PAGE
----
Research at Brandeis
The Brandeis libraries house many materials that are of interest to the Classical scholar.
|Map of Rome in 14 C.E. (the time of Augustus' death), marble, 1932, on brick wall in front of the Basilica of Constantine, Rome (Photo by Ann Raia, 1999), courtesy of the VRoma Project.|
The Classics department offers several opportunities for undergraduates to participate in research. These include the Shiff fellows, the Eunice M. Lebowitz Cohen fellows, archaeological fielwork opportunities, EMLC CLARC interns, and other varying EMLC prizes.
The Eunice M. Lebowitz Cohen Fellowship in Classical StudiesThe Eunice M. Lebowitz Cohen Fellowship in Classical Studies is an exciting offering from our most generous donor. Classical studies majors (and in some cases, minors) are eligible to compete for one of four slots as year-long Lebowitz Cohen Fellows. In this, the program's third year, we will select up to four fellows who will work toward completion of a classics research or creative project, in conjunction with a Classicist Faculty Mentor (one from our current faculty or, in special cases, a classicist from another department). You create the project. Here are some possibilities to give you a sense of how narrowly-defined, ambitious or academic your project can be:
Read one writer or one work in depth, in Ancient Greek or Latin, and write a research paper
Design a new classical studies course, complete with bibliography and syllabus
Annotate an epic or other major work of history, science or literature for uploading as a Web page on the classical studies Web site
Compile a source book on one aspect of Classical history and host a spring symposium on the topic
Compile a portrait of a famous Roman or Greek using all of the Classical fields: art, archaeology, architecture, drama, history, language, literature, philosophy, poetry, prose, etc.
Read or translate Greek and Latin poetry and put together a bi- or tri-lingual spring reading of poems for the Brandeis public
Create a Trojan Horse, Roman temple or Greek theatre
Stage a Greek or Roman play in the original language or in English, using your own or another's translation
Compile a source book of modern poems with classical themes; analyze their derivation and reliance on Classics to express the Modern
Research a group of objects from the Ancient Artifact Study Center
Each fellow will meet with their mentor on a monthly basis throughout the academic year, and is expected to complete a tangible project to be submitted no later than the mid-May deadline. Fellows and mentors will meet as a group for dinner twice each semester to discuss the rigors of research, the serendipitous discovery, what to do when your research carries you away from your work and academic scholarship in general.
The last of these events gives fellows an opportunity to present their research to the group.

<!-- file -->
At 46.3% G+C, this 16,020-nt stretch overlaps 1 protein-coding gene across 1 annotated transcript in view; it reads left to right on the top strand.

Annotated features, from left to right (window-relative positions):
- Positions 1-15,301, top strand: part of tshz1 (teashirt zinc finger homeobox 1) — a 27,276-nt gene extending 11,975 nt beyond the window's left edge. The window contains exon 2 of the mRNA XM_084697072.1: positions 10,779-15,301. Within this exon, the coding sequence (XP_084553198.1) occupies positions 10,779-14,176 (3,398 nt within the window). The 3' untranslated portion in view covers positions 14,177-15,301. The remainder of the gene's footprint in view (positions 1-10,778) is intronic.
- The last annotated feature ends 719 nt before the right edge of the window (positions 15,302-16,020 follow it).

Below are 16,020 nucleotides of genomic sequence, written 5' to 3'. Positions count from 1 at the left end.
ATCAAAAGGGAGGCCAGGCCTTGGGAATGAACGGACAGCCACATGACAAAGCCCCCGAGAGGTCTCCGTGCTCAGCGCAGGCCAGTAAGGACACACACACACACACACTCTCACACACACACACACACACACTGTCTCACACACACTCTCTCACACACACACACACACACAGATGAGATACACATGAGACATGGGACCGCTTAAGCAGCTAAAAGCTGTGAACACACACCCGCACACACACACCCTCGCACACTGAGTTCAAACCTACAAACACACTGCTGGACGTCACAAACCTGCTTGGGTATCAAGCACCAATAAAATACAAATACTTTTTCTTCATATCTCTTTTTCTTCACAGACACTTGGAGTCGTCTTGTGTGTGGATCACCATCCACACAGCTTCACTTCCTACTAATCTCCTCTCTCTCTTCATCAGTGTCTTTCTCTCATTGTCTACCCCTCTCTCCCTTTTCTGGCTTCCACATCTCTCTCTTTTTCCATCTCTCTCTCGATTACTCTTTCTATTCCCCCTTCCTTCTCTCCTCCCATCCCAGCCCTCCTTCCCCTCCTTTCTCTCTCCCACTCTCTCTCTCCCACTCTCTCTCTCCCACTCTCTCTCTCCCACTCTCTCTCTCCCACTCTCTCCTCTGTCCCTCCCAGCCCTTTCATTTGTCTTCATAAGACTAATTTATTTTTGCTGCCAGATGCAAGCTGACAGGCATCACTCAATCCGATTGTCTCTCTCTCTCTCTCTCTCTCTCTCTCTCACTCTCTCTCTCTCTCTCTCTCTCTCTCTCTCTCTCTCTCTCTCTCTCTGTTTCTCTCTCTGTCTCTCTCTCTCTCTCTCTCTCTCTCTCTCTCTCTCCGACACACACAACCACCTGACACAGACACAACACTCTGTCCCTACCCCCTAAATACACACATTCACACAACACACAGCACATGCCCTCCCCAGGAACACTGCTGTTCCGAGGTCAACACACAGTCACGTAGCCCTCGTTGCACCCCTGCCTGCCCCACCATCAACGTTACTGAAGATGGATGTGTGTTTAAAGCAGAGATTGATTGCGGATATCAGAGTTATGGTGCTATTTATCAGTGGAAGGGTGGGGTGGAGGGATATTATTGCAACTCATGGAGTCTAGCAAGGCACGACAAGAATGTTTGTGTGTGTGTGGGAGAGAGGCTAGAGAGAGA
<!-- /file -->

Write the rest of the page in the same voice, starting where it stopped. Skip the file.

The fellowship stipend is $750; reimbursement for modest research expenses will be considered. Applications are due at the end of March, with selections announced in mid-April. The program officially runs each academic year from fall through spring.
A list of current Eunice M. Lebowitz Cohen Fellows can be accessed on our Prizes & Awards page. To read descriptions of the current research done by fellows, please see the Eunice M. Lebowitz Cohen Fellows page.
The Department of Classical Studies is no longer accepting applications for the 2013-14 Eunice M. Lebowitz Cohen Fellowship in Classical Studies. Please continue to check the website for announcements on the 2014-15 application. If you have any further questions, please contact Heidi McAllister.
Homeric Multitext ProjectOne of the projects that undergraduates choose to focus on is the Homeric Multitext project with Professor Leonard C. Muellner. Focusing on a digital publication of Byzantine era Illiad manuscripts, undergraduates compile a complete edition of the unpublished works. Venetus B, one of the manuscripts, includes a whole host of ancient commentary (called scholia), the primary sources to which we do not have. This commentary can only be found in these Byzantine manuscripts, and it includes interesting annotations about the origins of words, compares this version of the Iliad to other, slightly different versions, and overall gives us a really solid idea of what kind of variants of the poetry exist as a result of it being passed down through oral tradition for thousands of years. This Venetus B work is a part of the larger goal of the Homeric Multitext project, which aims to provide a comprehensive database of all Homeric scripts, free for public access. The access also provides comparisons online, where one can view multiple versions side by side.
Classical Artifact Research Collection
Ben Federlin '13 and Charlotte Padden '11 working with CLARC materiaL.
Ann Olga Koloski-Ostrow supervises the work of CLARC interns in a pre-professional program designed for students interested in museum work generally, artifact preservation and conservation, creation of a digital object database, photography, and collection management. At most universities, such opportunities would only be available to graduate students. Undergraduate interns are able to create final projects reflecting their skills.
The Department of Classical Studies offers several fieldwork opportunities for both undergraduates and graduate students. Please see our Fieldwork Opportunities page for more information.
Funding for Interns and Fellowships
Most scholarships and fellowships offered to undergraduates who have matriculated at Brandeis are coordinated by the Office of Academic Services. See their Web site for further information about scholarships and fellowships to support your research in classical studies.
If you plan to conduct Classical research at Brandeis, in addition to the Eunice M. Lebowitz Cohen Fellowship program, you should consider the following programs run by Academic Services: